The second-gen Google Nest Hub can track your sleep without a wristband

Available soon for $99, the new Google Nest Hub uses radar to detect how well you’re sleeping.

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For its second-gen Nest Hub smart display, Google shied away from a radical redesign; so no, don’t expect a motorized screen or anything. Instead, Google opted to refine rather than revamp some of the Nest Hub’s existing features, including its audio quality, while adding a new one: the ability to track your sleep.

Available now for preorder, and slated to ship on March 30 for $99, the new Nest Hub looks almost identical to the original. And just like the first Nest Hub, this new version lacks a camera. That said, there are a couple of minor cosmetic changes.

Edgeless glass display, and a new color

For starters, the Nest Hub now has an edgeless glass display, which should make the 7-inch screen easier to clean.

Also, the Nest Hub will be available in a new color—mist—along with three existing ones, including chalk, charcoal, and sand.

Machine-learning chip and a Thread radio

Inside, the second-gen Nest Hub adds a new machine-learning chip similar to the one in the 10-inch Nest Hub Max and last year’s Nest Audio speaker. The on-device chip should help Google Assistant learn your favorite commands and respond more quickly to your queries, Google says.

The new Nest Hub also boasts 50-percent better bass response, according to Google, while its new Thread radio will—eventually—allow the Nest Hub to operate as a Thread border router, connecting Thread-enabled smart devices to the internet. Both the Nest Hub Max and Google’s Nest Wifi mesh router also come with embedded but dormant Thread radios, while the Apple HomePod mini’s Thread radio already works with a few Thread products, including Nanoleaf Essential lights and Eve Systems’ smart plugs and security cameras.

Sleep Sensing, courtesy of the Soli chip

But the Nest Hub’s hardware highlight is its new Soli chip, which Google describes as a miniature, low-power radar.

The Soli chip isn’t entirely new to Google smart displays. Already installed on the Google Nest Hub Max, the Soli chip enables such features as presence detection, which (for example) alters elements of the interface when you’re in proximity. The chip also allows the display to detect simple gestures; for example, you can pause or resume music playback simply by raising your palm.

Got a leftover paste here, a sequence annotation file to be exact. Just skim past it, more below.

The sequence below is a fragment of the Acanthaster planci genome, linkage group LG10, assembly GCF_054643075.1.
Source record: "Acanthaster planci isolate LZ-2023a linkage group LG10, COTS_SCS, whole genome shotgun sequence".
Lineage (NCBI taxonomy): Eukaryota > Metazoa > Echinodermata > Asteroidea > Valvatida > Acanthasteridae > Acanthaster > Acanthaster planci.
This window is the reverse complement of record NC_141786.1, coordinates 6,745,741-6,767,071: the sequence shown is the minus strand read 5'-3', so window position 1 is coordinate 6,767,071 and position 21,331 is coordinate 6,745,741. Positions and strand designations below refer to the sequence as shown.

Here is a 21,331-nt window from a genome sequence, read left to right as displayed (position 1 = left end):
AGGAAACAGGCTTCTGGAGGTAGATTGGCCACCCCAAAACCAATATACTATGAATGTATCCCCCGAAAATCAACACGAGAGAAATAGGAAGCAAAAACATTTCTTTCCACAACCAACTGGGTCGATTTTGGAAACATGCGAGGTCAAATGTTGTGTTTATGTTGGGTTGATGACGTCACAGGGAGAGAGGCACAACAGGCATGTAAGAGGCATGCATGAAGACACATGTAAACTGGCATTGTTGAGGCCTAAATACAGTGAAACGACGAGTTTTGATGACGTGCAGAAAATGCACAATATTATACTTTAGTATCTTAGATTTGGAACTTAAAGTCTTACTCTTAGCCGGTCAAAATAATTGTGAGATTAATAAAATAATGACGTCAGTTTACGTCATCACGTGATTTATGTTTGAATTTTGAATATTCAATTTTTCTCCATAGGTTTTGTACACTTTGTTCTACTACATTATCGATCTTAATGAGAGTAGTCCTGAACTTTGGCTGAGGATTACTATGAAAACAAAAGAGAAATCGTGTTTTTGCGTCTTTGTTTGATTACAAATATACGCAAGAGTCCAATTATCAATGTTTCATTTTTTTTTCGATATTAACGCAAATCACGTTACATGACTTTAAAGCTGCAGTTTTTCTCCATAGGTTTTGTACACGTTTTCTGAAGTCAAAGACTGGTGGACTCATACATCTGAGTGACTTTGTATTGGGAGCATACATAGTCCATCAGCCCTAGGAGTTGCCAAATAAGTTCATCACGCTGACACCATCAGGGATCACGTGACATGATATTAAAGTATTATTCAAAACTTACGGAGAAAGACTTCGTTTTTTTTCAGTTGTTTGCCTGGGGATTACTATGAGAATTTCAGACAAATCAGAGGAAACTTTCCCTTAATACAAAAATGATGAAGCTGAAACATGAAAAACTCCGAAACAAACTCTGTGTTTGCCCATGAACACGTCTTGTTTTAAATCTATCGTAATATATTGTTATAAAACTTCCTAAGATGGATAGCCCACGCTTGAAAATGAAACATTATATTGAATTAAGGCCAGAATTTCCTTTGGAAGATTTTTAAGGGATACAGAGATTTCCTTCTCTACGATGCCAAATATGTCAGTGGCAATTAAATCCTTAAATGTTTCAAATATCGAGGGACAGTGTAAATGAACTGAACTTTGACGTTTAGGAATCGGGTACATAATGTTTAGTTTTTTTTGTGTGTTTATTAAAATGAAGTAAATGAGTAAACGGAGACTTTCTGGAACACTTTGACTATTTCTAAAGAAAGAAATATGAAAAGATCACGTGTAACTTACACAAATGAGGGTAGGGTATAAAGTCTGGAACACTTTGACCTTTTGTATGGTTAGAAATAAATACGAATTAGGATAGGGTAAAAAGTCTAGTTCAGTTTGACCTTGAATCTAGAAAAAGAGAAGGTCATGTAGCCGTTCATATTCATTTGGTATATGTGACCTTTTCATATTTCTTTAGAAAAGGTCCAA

Now that it has a Soli chip, the smaller Nest Hub will have the same presence-sensing and “Quick Gesture” abilities as its larger sibling. But Soli also enables an intriguing new feature on the latest Nest Hub: Sleep Sensing, which (as you probably guessed) can sense how well you sleep.

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Equipped with a Soli chip, which is essentially a small, low-power radar, the new Nest Hub can monitor your sleep without the need of a wristband.

Sensitive enough to detect your chest moving while you’re lying in bed, the Soli chip-enabled Nest Hub can monitor your sleep without the need of a fitness tracker on your wrist.

The Nest Hub will also detect other factors that could disturb your sleep, including coughing and snoring. The display’s ambient light sensor will report whether there’s too much light in the room while you’re sleeping, while a new temperature sensor will sense whether your bedroom is too warm or cold.

Each morning. the Nest Hub will generate a report telling you how long you slept, whether you went to bed and got up on schedule, and how restfully you slept. Google said it has even tested its sleep-monitoring tech with people who wear a CPAP mask as a sleep apnea therapy. Meanwhile, Google Assistant will offer tips based on your sleeping history and even suggest new automations, such as lighting and “relax” routines. You can also export your sleep data to the Google Fit health app.

An initial, 90-second calibration process will help you orient the Nest Hub properly (it should be placed near your bed, ideally on a bedside table) while allowing the display to create a “tracking bubble” around your usual sleeping position, thus filtering out any partners or co-sleepers. It’s worth noting that the Nest Hub only tracks one sleeper at a time, which means that if your partner wants their sleep tracked as well, they’ll need their own Nest Hub.

Sleep Sensing privacy

As far as privacy goes, Google says that the Nest Hub only detects motion, not “specific” bodies or faces, and that raw sleeping data is stored and processed directly on the device, not in the cloud. You’ll be able to delete some or all of your sleep data; likewise, you can partially or completely disable Sleep Sensing.

The Nest Hub’s Sleep Sensing feature will be available on the Nest Hub as a “free preview” until next year, according to Google.

So, what happens after the free preview? Good question. Google declined to go into specifics during an online briefing last week, but a rep said that Google is “actively exploring opportunities” to integrate with Fitbit, the fitness-tracking company that it acquired in 2019. Presumably, those opportunities could include a subscription fee for Sleep Sensing functionality. “We’ll update users and give them plenty of updates ahead of time if the current offering is going to change,” the rep added.

Speaking of price, the second-gen’s $99 price tag is $50 lower than the initial price tag for its predecessor, which was dubbed the “Home Hub” back in 2018. A year later, Google cut the display’s price to $129 and renamed it the Nest Hub (in line with Google’s “Nest” branding for its smart devices), while a further, more recent discount brought the display’s price tag down to $89.

We’ll have a full review of the Nest Hub once we spend quality time with a review unit.

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